This is common among conglomerates and large companies with decentralized purchasing, especially when standards for contract management are not a documented company procedure. Once Procurement begins to analyze the category, it is extremely difficult to get a hold of all the contracts with all the suppliers. The easiest way to avoid this is to consolidate contracts and suppliers. This can be a great opportunity for cost savings, as well! The consolidated spend will make your contract negotiation much stronger as you drive spend to less suppliers. Finally, be careful about evergreen clauses that automatically renew contracts. Once communication breaks down between Procurement and the suppliers, the contracts become a nuisance that will not go away. If necessary, use short term evergreen clauses that renew for a year or two at the most.

4. You are concentrating on the wrong categories that are too difficult, or have too little addressable spend.

For multiple reasons, Procurement managers can have their focus on the completely wrong categories to drive cost savings. If you solely consider spend, it can mean focusing on a category with a small amount of addressable spend. Be sure the large numbers are in fact addressable. For example, freight is a high spend category for certain companies. However, the cost is often high no matter what carrier you use. A better situation could potentially be negotiated, but there is a ceiling to the savings.

Procurement should also be considering when the last time the category was taken to market. If your resources are limited, addressing a category that has not been analyzed for years may be the better decision. Finally, reflecting on whether you are addressing a category because it is one you know well may be another opportunity for improvement. I have seen this multiple times. A Procurement manager is comfortable with stakeholders in one category of spend and continues to look for savings to work with the same department. This often leads to unproductive analysis from the manager that is continued down the chain to the analyst level.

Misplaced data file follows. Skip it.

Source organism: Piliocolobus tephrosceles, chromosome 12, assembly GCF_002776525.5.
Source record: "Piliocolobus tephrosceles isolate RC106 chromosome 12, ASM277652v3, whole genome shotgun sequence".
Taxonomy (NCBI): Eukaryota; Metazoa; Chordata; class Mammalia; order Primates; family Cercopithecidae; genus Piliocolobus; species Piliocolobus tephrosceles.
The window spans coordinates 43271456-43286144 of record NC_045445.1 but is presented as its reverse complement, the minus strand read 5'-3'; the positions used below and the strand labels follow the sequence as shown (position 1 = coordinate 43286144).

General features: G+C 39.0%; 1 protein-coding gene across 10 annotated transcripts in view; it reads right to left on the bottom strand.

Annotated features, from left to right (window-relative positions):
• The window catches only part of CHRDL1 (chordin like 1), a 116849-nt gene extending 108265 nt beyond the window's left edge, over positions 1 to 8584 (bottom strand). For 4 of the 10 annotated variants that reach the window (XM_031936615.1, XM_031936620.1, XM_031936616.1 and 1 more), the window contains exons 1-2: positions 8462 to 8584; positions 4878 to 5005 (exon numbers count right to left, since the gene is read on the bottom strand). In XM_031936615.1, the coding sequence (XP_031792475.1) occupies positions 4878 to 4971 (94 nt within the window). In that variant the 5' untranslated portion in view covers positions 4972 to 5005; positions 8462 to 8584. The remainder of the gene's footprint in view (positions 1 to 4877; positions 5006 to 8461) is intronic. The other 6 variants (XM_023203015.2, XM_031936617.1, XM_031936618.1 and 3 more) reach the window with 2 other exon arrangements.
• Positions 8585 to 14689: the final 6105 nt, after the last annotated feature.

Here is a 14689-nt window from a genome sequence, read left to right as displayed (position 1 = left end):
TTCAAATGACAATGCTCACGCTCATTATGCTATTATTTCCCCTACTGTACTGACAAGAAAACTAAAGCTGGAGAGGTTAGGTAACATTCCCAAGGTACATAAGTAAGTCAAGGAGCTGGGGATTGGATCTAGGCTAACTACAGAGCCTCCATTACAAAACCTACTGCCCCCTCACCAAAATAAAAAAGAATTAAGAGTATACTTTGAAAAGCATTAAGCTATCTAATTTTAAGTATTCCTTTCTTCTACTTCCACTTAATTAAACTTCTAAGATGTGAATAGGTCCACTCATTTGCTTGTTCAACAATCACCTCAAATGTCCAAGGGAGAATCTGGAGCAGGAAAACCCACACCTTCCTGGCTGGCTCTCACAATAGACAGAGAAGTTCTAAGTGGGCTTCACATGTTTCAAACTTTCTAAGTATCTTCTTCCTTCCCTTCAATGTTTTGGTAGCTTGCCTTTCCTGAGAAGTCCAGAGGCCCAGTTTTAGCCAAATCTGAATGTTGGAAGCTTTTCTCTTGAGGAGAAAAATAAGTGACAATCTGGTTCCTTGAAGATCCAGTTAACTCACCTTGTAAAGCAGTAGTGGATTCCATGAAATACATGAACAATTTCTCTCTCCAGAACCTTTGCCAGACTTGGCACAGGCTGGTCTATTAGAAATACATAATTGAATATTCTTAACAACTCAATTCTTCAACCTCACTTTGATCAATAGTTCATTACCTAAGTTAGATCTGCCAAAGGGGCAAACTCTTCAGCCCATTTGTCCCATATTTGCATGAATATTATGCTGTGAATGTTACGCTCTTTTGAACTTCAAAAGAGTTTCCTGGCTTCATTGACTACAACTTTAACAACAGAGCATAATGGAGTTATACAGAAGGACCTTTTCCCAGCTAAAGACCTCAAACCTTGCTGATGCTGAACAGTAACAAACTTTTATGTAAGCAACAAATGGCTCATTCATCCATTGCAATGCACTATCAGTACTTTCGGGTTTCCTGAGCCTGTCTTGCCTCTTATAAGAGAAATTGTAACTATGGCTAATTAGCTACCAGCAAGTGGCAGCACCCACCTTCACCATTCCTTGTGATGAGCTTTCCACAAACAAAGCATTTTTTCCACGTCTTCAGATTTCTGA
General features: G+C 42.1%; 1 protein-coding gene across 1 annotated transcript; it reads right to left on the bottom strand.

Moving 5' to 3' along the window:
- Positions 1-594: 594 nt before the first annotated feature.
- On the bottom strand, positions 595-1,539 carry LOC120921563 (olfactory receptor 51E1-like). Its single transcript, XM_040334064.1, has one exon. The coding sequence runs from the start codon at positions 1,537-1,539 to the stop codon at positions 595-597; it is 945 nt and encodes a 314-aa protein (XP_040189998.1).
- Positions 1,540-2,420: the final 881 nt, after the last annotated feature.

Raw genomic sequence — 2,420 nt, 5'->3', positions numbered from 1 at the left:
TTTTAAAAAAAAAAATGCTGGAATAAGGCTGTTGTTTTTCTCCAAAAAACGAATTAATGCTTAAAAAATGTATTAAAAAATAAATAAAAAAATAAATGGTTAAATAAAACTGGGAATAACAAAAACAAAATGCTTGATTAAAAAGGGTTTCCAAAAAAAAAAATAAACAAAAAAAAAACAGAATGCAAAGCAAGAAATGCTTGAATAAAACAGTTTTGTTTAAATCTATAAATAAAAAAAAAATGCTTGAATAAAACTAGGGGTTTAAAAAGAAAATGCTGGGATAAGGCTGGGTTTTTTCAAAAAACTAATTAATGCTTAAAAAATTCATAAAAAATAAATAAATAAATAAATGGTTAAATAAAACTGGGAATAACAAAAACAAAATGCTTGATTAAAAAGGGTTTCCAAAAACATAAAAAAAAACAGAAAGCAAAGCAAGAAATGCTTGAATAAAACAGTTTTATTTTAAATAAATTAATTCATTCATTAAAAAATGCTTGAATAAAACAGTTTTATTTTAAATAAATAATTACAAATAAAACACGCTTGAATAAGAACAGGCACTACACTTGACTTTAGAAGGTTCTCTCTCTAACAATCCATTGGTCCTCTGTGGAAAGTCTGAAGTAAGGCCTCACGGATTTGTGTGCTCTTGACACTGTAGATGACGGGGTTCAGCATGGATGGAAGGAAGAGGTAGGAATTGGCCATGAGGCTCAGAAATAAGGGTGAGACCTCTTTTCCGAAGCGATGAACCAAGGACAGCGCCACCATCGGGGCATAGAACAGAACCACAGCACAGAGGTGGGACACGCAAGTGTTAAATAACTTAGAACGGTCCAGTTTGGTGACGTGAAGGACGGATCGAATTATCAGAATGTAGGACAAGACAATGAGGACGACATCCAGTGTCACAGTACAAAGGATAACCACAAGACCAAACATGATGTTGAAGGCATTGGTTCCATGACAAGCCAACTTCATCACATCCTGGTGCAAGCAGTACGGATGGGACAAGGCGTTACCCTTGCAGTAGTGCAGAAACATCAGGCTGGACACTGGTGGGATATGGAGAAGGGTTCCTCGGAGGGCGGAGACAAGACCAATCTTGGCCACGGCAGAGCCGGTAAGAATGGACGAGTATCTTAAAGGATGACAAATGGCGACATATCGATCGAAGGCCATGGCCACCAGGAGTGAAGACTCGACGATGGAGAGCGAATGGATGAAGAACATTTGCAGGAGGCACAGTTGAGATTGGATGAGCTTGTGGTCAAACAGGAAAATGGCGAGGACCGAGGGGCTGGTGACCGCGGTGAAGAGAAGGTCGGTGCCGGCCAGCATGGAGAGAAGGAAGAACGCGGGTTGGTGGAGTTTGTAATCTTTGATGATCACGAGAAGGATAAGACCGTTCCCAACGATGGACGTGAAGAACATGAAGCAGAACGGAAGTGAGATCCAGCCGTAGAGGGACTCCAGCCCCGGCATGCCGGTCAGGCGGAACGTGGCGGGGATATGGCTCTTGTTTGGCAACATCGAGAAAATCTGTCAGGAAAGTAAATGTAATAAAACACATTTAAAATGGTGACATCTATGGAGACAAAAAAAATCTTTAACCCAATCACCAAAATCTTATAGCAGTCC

5. You are overdoing due-diligence and not “getting in and getting out”.

Perhaps the most unproductive way to handle Procurement is to overdo due diligence without making any decisions. What I mean by this is looking into spend, analyzing, meeting with suppliers, running RFP’s (Request For Proposal) or RFQ’s (Request For Quote), negotiating contracts, and then doing it over and over without making any changes. At some point, a change will need to be made to actually render savings. If you are not making any decisions, you are not affecting the organization in a positive way. Be careful not to sit in the supplier sourcing function of Procurement for too long. This can cause Procurement managers to be viewed as wasting stakeholders’ and suppliers’ time. Not everything needs multiple meetings, and everyone on the organizations’ and suppliers’ end does not have to be present to have a quick conversation.

Finally, remember what the function of Procurement is. We are here for sourcing, contract management and negotiation, and supplier management. Good Procurement is simply getting as much of your organization’s spend under control. We are not Finance, we are not Accounts Payable, and we are not IT. This is what I mean by get in and get out. Too many times, Procurement gets stuck with processes that handcuff the department from doing what it is there to do. To be effective, take on as few non-Procurement functions as possible. Since we are so hands-on in the beginning stages of a supplier relationship, we often are the ones used as a fall back for tasks other departments do not want to handle. So, when possible, get in and get out, and find the next category to get under control!
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Joseph Plank